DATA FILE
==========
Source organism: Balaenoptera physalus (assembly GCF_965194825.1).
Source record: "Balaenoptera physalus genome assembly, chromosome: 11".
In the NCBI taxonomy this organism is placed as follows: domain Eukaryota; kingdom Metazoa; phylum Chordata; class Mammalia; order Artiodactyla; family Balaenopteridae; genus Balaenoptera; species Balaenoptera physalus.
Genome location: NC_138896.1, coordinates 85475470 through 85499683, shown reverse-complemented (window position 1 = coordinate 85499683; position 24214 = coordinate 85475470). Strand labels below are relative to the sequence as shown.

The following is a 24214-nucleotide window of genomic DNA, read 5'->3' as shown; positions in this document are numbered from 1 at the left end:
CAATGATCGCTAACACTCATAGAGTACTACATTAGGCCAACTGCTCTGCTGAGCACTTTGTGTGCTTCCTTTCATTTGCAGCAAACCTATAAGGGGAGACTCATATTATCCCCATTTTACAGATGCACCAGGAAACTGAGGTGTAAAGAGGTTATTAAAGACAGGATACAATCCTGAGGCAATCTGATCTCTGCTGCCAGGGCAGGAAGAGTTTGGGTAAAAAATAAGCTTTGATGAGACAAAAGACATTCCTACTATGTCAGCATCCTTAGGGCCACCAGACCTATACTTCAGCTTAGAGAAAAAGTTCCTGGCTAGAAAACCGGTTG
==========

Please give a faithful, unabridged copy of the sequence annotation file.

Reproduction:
Source organism: Balaenoptera physalus (assembly GCF_965194825.1).
Source record: "Balaenoptera physalus genome assembly, chromosome: 11".
In the NCBI taxonomy this organism is placed as follows: domain Eukaryota; kingdom Metazoa; phylum Chordata; class Mammalia; order Artiodactyla; family Balaenopteridae; genus Balaenoptera; species Balaenoptera physalus.
Genome location: NC_138896.1, coordinates 85475470 through 85499683, shown reverse-complemented (window position 1 = coordinate 85499683; position 24214 = coordinate 85475470). Strand labels below are relative to the sequence as shown.

The following is a 24214-nucleotide window of genomic DNA, read 5'->3' as shown; positions in this document are numbered from 1 at the left end:
CAATGATCGCTAACACTCATAGAGTACTACATTAGGCCAACTGCTCTGCTGAGCACTTTGTGTGCTTCCTTTCATTTGCAGCAAACCTATAAGGGGAGACTCATATTATCCCCATTTTACAGATGCACCAGGAAACTGAGGTGTAAAGAGGTTATTAAAGACAGGATACAATCCTGAGGCAATCTGATCTCTGCTGCCAGGGCAGGAAGAGTTTGGGTAAAAAATAAGCTTTGATGAGACAAAAGACATTCCTACTATGTCAGCATCCTTAGGGCCACCAGACCTATACTTCAGCTTAGAGAAAAAGTTCCTGGCTAGAAAACCGGTTG